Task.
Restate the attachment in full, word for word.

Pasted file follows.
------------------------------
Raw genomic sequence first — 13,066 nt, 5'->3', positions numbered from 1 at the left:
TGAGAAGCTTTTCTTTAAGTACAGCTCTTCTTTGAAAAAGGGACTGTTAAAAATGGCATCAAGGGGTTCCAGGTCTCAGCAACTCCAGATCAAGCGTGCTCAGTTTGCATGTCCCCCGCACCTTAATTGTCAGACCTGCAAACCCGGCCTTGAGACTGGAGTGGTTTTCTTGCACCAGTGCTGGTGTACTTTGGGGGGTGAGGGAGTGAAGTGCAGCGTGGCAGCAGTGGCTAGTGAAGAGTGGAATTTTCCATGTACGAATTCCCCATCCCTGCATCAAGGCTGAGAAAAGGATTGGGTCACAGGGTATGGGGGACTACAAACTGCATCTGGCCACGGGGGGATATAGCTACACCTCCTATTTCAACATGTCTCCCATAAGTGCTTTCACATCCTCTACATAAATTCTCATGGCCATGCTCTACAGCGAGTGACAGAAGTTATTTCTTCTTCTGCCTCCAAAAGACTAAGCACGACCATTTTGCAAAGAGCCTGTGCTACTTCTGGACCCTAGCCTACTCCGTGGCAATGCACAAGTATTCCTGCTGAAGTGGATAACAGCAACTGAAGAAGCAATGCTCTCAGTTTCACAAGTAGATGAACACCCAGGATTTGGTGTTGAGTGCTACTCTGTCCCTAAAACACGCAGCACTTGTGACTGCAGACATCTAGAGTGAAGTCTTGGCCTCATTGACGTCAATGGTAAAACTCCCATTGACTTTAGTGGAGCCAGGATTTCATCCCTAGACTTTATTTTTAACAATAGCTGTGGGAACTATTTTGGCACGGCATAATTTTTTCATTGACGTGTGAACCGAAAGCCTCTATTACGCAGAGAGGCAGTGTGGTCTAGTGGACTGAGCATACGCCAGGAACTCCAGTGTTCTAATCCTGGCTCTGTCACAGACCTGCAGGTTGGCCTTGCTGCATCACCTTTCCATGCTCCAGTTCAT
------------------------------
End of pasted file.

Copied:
Raw genomic sequence first — 13,066 nt, 5'->3', positions numbered from 1 at the left:
TGAGAAGCTTTTCTTTAAGTACAGCTCTTCTTTGAAAAAGGGACTGTTAAAAATGGCATCAAGGGGTTCCAGGTCTCAGCAACTCCAGATCAAGCGTGCTCAGTTTGCATGTCCCCCGCACCTTAATTGTCAGACCTGCAAACCCGGCCTTGAGACTGGAGTGGTTTTCTTGCACCAGTGCTGGTGTACTTTGGGGGGTGAGGGAGTGAAGTGCAGCGTGGCAGCAGTGGCTAGTGAAGAGTGGAATTTTCCATGTACGAATTCCCCATCCCTGCATCAAGGCTGAGAAAAGGATTGGGTCACAGGGTATGGGGGACTACAAACTGCATCTGGCCACGGGGGGATATAGCTACACCTCCTATTTCAACATGTCTCCCATAAGTGCTTTCACATCCTCTACATAAATTCTCATGGCCATGCTCTACAGCGAGTGACAGAAGTTATTTCTTCTTCTGCCTCCAAAAGACTAAGCACGACCATTTTGCAAAGAGCCTGTGCTACTTCTGGACCCTAGCCTACTCCGTGGCAATGCACAAGTATTCCTGCTGAAGTGGATAACAGCAACTGAAGAAGCAATGCTCTCAGTTTCACAAGTAGATGAACACCCAGGATTTGGTGTTGAGTGCTACTCTGTCCCTAAAACACGCAGCACTTGTGACTGCAGACATCTAGAGTGAAGTCTTGGCCTCATTGACGTCAATGGTAAAACTCCCATTGACTTTAGTGGAGCCAGGATTTCATCCCTAGACTTTATTTTTAACAATAGCTGTGGGAACTATTTTGGCACGGCATAATTTTTTCATTGACGTGTGAACCGAAAGCCTCTATTACGCAGAGAGGCAGTGTGGTCTAGTGGACTGAGCATACGCCAGGAACTCCAGTGTTCTAATCCTGGCTCTGTCACAGACCTGCAGGTTGGCCTTGCTGCATCACCTTTCCATGCTCCAGTTCAT